Did you know that Utah was the first state in the nation to make financial literacy a course requirement for high school graduation? It’s true! And it seems to be helping.
A study by the Utah State Auditor’s office conducted a financial literacy survey to compare Utah high school graduates who had taken the general financial literacy (GFL) course to their peers who had not and their peers in neighboring states.
“Survey results indicate that Utah public high school graduates who took one of the GFL courses for graduation exhibited higher average scores on both knowledge and behavior questions,” said the report He says. “There is a correlation between participation in the Utah GFL course and graduates’ improved personal financial knowledge and behavior over the past decade.”
This is a positive result, but it does not mean that the parents are out of the woods. Building a strong financial foundation starts at home! So talk to your kids about money, help them practice money management, and set a good example. You’ll be setting them up for financial success, and a high school financial education course will be a nice bonus.
1. Make money an ongoing conversation
Talking about money doesn’t have to be awkward. Start small and build an ongoing conversation that your children look forward to.
“Talking about money cannot be relegated to a one-time conversation,” he said. Lynne Somerman, money coach and founder of The Wiser Miser. “It has to be part of the day-to-day conversation. As money topics come up and your kids are around, talk about them as openly as you feel comfortable.”
To put this into practice, involve your children in everyday financial decisions. Planning your weekly menu? Have your kids check grocery ads to see what ingredients are on sale, and then build the menu around that. Or tell them how much you’re budgeting for summer bathing suits and let them pick out a cheaper pair of suits or a more expensive one.
2. Help children earn and save for themselves
When we manage all the money for our children’s school supplies and fun items, it becomes difficult for them to learn the value of a dollar. Help younger kids earn money for chores before heading to the toy store to buy a birthday present for their friend. Work with teens to find an after school or summer job to pay for a day trip they want to take during their next family vacation. It can be hard (for all of you!) at first, but giving kids hands-on experience is really doing them a big favor.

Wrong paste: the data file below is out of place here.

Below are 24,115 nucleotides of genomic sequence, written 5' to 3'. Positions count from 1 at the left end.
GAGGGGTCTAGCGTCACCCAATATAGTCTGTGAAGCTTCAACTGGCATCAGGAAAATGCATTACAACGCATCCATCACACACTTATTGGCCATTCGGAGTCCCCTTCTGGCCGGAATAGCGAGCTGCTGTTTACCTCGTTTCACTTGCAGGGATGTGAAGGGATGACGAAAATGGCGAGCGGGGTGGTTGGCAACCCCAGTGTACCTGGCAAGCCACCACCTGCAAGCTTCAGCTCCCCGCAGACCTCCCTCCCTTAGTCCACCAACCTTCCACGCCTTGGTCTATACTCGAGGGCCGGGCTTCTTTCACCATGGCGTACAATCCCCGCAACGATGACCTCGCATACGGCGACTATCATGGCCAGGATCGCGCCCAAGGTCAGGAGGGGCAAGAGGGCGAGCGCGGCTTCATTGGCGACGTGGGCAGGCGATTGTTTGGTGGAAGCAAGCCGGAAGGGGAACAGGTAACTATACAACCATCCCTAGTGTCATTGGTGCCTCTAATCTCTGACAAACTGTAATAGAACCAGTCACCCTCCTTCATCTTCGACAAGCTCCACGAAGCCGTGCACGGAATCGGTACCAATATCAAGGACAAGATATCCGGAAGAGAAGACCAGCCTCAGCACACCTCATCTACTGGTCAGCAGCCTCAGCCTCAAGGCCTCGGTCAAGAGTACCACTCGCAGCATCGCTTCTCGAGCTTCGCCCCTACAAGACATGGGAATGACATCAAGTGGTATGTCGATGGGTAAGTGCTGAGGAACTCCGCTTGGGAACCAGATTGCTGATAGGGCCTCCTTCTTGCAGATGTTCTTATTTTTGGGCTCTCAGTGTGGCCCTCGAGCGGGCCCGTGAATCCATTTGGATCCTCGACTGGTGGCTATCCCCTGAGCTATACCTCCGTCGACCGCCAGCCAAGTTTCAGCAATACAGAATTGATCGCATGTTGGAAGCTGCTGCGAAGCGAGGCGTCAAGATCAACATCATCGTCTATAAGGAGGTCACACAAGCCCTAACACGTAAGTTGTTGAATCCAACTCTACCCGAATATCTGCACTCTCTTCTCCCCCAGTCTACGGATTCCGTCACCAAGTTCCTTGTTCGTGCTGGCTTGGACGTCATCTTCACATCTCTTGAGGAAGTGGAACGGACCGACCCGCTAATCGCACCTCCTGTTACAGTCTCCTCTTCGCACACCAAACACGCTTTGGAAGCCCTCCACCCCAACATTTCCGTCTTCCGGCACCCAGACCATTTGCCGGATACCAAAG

What else can you do? Here are some ideas for different age groups.
- For elementary children: Ask them to put their savings in a Mason jar so they can watch their money grow. Help them distinguish between different types of savings. For example, saving for a small toy at the store is a short-term savings goal, saving for soccer shoes next fall is long-term, and saving a fund in case your bike tire blows out is emergency savings.
- For tweens: Work with them to create a personal budget that includes savings. This is a good time to teach them principles like spending less than you earn and paying yourself first.
- For teens: help them set up a bank account, then remind them to deposit their money so they can watch their compound interest grow.
3. Set a good example
Actions speak louder than words, so discipline yourself to live the financial principles you’re teaching your children. Be sure to make sound financial decisions that will benefit both you and your children as you watch and learn.
“Money matters don’t have to be that complicated,” said Lyle Daly in http://tonto.com. “There are some key principles that can make or break you, and if you want to build a strong financial future, you need to know them by heart.”
Here are five principles everyone should follow:
- Spend less than you earn. The general rule of thumb is that you should save at least 20 percent of your income.
- Maximize your income. “The amount you can save by cutting your expenses is limited,” Daly said. “Instead of trying to budget your way to get rich, you’re much better off looking for ways to make more money. Negotiating a raise, finding a better paying job, becoming self-employed, or starting a side business are all ways you can make more money.”
- Plan for emergencies. Save an emergency fund with three to six months of living expenses. Make sure you have adequate health, renters/homeowners, and auto insurance.
- Build your credit. Pay your credit card every month, pay your bills on time, and don’t exceed your credit limit. These behaviors will make you eligible for better interest rates, car insurance rates, and maybe even better jobs.
- Save for retirement. Save each month and take advantage of tax breaks offered through 401(k)s or IRAs. Every bit counts!
Financial education may be required in Utah high schools, but parents should help their children learn good personal finance habits from an early age. Talk to your kids about money, help them practice money management, follow the principles you teach them, and consider getting professional help for a personalized guide. You and your children will benefit from being proactively wise with your money.